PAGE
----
[0021] In an example, APCI 50 can be configured to cause light sources 34 to illuminate dust cover 32 by a predetermined amount that is determined to be generally sufficient to block out or overpower the specular reflectance of electro-optic element 30 present for a current state thereof. In an embodiment, APCI 50 can be pre-programed to illuminate light sources 34 at a level that is determined to balance against or correlate with a level of unwanted specular reflectivity exhibited by electro-optic element 30 at a current or selected level according to the various modes discussed above. Again, this can be done by using pre-programmed levels based on baseline estimates, using measured information, or a combination of measured and perceived information. In another embodiment, a user can provide an input to manually control the level of illumination for dust cover 32 so as to adjust a perceived level of specular reflectivity from electro-optic element 30 through dust cover 32, depending on personal preference. In either embodiment, the color of the light from dust cover 32 can be adjusted, for example, to generally match the color of the inner walls of an aircraft cabin. Even further, the intensity of light from dust cover 32 can be adjusted to match a reflective quality (i.e. overall diffuse and specular qualities) of the inner walls when combined with the specular reflectivity of the electro-optic element 30. Such color or quality matching can be implemented when electro-optic element 30 is in a fully darkened state or progressively as it is da rkened.

[0022] In another application, a color or even a color selection may be one selected by a particular airline and ultimately activated by a user. For example, it is contemplated that the light sources 34 may be configured to emit a light that matches a desired color scheme inside the cabin interior of an aircraft. It is also possible to alter the intensity of the color and light exhibited by the edge lit dust cover assembly 32 by varying the power supplied to the LEDs (or light sources 34). This feature can be a controllable option provided to an airline passenger or controlled by an aircraft computer. This construction is desirable over alternative approaches, such as the use of liquid crystal displays (LCDs) that may exhibit unacceptable levels of haze and which require an alternating current ("AC") power source. The use of light sources such as LEDs may draw comparatively little power such that there is an energy savings within the aircraft, and in addition, by the use of LEDs, excessive amounts of heat can be limited.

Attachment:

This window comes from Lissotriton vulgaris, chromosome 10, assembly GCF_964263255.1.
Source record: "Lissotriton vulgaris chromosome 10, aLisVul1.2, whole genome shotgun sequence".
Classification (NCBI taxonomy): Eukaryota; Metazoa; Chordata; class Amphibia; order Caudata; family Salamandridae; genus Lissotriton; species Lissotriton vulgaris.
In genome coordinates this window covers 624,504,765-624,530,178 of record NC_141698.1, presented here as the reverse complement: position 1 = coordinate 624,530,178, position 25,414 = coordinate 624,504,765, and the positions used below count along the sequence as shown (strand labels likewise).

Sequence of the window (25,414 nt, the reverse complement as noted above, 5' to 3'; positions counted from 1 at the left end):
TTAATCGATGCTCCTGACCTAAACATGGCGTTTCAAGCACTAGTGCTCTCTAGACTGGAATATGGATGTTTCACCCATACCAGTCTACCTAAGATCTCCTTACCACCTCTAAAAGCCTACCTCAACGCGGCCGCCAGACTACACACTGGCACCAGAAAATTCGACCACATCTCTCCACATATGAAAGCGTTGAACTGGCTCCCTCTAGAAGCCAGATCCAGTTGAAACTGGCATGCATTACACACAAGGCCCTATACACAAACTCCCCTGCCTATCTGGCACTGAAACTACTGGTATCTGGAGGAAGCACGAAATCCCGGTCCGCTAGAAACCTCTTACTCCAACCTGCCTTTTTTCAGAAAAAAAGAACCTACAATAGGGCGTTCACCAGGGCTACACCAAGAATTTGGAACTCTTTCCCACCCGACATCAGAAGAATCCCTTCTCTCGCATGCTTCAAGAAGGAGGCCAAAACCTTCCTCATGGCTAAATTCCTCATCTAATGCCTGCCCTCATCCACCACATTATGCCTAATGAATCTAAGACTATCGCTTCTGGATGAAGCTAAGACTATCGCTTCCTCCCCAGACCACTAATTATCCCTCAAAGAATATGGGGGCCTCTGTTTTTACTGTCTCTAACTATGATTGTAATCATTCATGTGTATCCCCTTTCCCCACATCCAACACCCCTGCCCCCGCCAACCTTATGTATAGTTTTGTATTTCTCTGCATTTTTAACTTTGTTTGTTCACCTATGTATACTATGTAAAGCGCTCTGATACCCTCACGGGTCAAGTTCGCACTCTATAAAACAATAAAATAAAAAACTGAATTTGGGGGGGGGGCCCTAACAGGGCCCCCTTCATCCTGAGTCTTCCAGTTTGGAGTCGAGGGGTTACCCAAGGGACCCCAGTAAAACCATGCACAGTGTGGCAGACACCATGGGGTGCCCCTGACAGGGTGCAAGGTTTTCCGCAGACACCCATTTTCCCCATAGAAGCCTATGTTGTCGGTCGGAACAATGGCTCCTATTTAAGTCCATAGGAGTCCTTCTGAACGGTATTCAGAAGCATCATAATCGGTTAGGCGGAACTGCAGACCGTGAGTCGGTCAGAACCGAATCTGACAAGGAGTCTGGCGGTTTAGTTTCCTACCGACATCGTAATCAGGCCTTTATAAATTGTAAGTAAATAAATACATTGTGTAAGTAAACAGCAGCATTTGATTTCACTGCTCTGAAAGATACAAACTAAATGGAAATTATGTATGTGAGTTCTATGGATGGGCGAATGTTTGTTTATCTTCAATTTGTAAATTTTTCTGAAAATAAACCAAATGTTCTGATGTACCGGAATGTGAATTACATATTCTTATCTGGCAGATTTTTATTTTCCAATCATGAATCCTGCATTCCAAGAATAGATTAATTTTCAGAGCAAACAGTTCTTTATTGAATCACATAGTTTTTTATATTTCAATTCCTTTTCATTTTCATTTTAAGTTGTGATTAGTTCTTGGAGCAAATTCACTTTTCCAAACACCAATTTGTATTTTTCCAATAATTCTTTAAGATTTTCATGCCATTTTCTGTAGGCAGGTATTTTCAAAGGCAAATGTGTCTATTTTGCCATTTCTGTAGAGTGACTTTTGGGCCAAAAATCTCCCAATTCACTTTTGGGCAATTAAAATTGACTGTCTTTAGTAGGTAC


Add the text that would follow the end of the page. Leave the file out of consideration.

[0023] In addition, or as a n alternative, to matching a color scheme of an aircraft interior, the color, brightness and/or intensity of the light sources 34 within dust cover 32 can be controlled to produce a desired aesthetic effect. Such an effect can include the presentation of various lighting schemes, such as those designed to set a specific mood for the cabin of the aircraft (e.g., calm, alert, etc.), to correspond to certain activities (e.g., takeoff, landing, etc.), or to mimic real world lighting (e.g., sunset, sunrise, time at destination, etc.). Further, such lighting schemes, or even standard ambient lighting, as affected by the illumination of dust cover 32 can also be made to correspond to the different darkness levels provided by the electro-optic element 30 associated therewith. This can be done according to the darkness levels of the electro-optic element 30 individually (such as through an automatic adjustment by, for example APCI 50, controller 48, an aircraft computer, or by a manual adjustment by the occupant of a seat adjacent the particular dust cover 32). Such adjustment can further be done either according to groups of seats or within the cabin as a whole (such as by APCI 50 or another computer onboa rd the aircraft). Control of color and intensity can be preprogramed based on predetermined or estimated lighting conditions, including through coordination with other cabin lighting, or can be done based on perceived conditions within the cabin, such as using one or more photosensors 49.